Research output per year
Research output per year
Accepting PhD Students
Research activity per year
Kindy came to the world of academia much later than most folk. Whilst in a full-time job running real time telecommunications projects for a large hi-tech corporation, Kindy embarked on an MA in Interdisciplinary Gender Studies at the University of Warwick. On completion Kindy left her flourishing Telecommunications career to pursue a career in the public sector. Her path took her to complete a number of research projects on the impact of austerity on women and ethnic minority communities, experiences of racism amongst young refugee men and young women’s experiences of sexual violence. In 2019 Kindy gained her doctorate at Coventry University with her thesis entitled “’Choosing’ their own Partners: South Asian Women’s Lived Experiences and Responses to Intimate Partner and Familial Violence”.
Kindy joined the Centre for Trust, Peace and Social Relations in 2020 as a Postdoctoral Research Fellow. She is researching “The Windrush Scandal – The Social Justice Consequences of Identity and Belonging on Victims and their Families in England”. As well as getting an understanding of people’s direct experiences, the impact on family relationships and how people see their identity and sense of British belonging is also being explored.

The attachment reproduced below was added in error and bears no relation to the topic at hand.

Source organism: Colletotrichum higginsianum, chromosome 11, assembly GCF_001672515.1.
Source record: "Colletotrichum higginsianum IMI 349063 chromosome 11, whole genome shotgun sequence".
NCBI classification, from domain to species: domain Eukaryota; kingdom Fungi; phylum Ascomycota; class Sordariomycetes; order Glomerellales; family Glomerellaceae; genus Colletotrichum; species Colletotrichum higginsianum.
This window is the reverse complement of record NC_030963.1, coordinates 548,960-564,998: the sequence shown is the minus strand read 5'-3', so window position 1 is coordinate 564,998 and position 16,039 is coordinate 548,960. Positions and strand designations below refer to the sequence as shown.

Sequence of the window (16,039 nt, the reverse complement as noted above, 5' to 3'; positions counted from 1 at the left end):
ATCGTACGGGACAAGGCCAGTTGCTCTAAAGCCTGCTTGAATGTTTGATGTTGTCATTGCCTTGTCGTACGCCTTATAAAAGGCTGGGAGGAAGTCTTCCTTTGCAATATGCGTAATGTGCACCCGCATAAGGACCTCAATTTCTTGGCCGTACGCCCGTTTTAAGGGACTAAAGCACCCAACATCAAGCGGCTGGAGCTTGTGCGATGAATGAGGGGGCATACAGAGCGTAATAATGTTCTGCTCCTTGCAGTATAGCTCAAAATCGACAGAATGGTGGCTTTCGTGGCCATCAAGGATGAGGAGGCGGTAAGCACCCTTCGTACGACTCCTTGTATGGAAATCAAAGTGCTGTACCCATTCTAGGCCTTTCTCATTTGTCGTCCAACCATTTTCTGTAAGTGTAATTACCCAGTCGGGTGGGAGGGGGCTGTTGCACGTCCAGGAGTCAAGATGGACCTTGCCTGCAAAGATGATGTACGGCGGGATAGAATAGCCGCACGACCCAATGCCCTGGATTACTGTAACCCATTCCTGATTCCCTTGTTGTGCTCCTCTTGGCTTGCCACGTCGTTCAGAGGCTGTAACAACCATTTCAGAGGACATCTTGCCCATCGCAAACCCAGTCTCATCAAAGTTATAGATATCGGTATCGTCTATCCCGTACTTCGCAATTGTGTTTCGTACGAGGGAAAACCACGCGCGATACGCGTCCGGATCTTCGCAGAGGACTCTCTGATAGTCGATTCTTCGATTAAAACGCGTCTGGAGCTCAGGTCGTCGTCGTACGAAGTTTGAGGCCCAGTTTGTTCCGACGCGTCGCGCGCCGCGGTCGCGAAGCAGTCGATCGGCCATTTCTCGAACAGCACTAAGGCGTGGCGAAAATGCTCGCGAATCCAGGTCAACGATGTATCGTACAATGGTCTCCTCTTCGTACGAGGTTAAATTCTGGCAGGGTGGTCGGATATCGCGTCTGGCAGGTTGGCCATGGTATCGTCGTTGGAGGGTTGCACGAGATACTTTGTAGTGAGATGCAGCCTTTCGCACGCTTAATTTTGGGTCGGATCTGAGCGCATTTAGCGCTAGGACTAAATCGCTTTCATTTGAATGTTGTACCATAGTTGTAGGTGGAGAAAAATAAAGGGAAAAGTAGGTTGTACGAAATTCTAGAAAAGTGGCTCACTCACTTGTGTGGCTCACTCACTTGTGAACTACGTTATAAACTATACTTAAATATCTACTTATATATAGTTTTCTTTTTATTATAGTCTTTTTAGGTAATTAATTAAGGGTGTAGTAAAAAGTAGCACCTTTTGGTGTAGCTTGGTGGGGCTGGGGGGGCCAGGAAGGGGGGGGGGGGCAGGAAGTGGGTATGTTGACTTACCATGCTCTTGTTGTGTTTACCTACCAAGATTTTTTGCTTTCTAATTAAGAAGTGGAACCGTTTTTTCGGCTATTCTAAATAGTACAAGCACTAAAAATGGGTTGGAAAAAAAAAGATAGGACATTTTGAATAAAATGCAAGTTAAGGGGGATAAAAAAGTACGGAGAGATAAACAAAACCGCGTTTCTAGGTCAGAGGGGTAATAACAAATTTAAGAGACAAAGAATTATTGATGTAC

Kindy has delivered lectures ties at Coventry University on the BA module ‘Race and Racism’ module and “Transformations: Gender, Reproduction and Contemporary” module at University of Warwick.
Whilst at the centre Kindy has won a bid as Co-Investigator in a collaboration with colleagues at Coventry University and University of Warwick and a local women’s organisation. This oral history project unearths Coventry’s South Asian women’s ‘hidden histories’ of seeking health care including childbirth, and antenatal care. This project connects Britain’s/Coventry’s colonial legacy to gendered and racialized experiences of health care, providing deeper understandings of disparities in health outcomes revealed by the pandemic.
The research broke new ground by bringing together South Asian women’s experiences of escaping familial domestic abuse, their agency in intimate partner choice and then intimate partner abuse. Whilst intersectionality has become a core concept within social science, applying it analytically to lived experiences remains underused. It was a core concept in my exploration of South Asian women’s socialisation and experiences of gendered norms, linked to their agentic subjectivity in intimate partner choice and intimate partner and family violence.
Kindy’s research interests cover analytical application of intersectionality to lived experiences to get deeper and more nuanced understanding of accumulation of power across multiple social locations.
Kindy has extensive research experience in austerity across a number of policy areas ranging from housing, education, health and social care, to examine the intersectional impact of welfare and benefit cuts on multiple demographic groups.
Emanating from her front-line and policy experience as well as PhD research a prime area of interest is Violence Against Women and Girls, specifically familial violence as well as intimate partner violence.
Research output: Contribution to journal › Article › peer-review
Student thesis: Doctoral Thesis › Doctor of Philosophy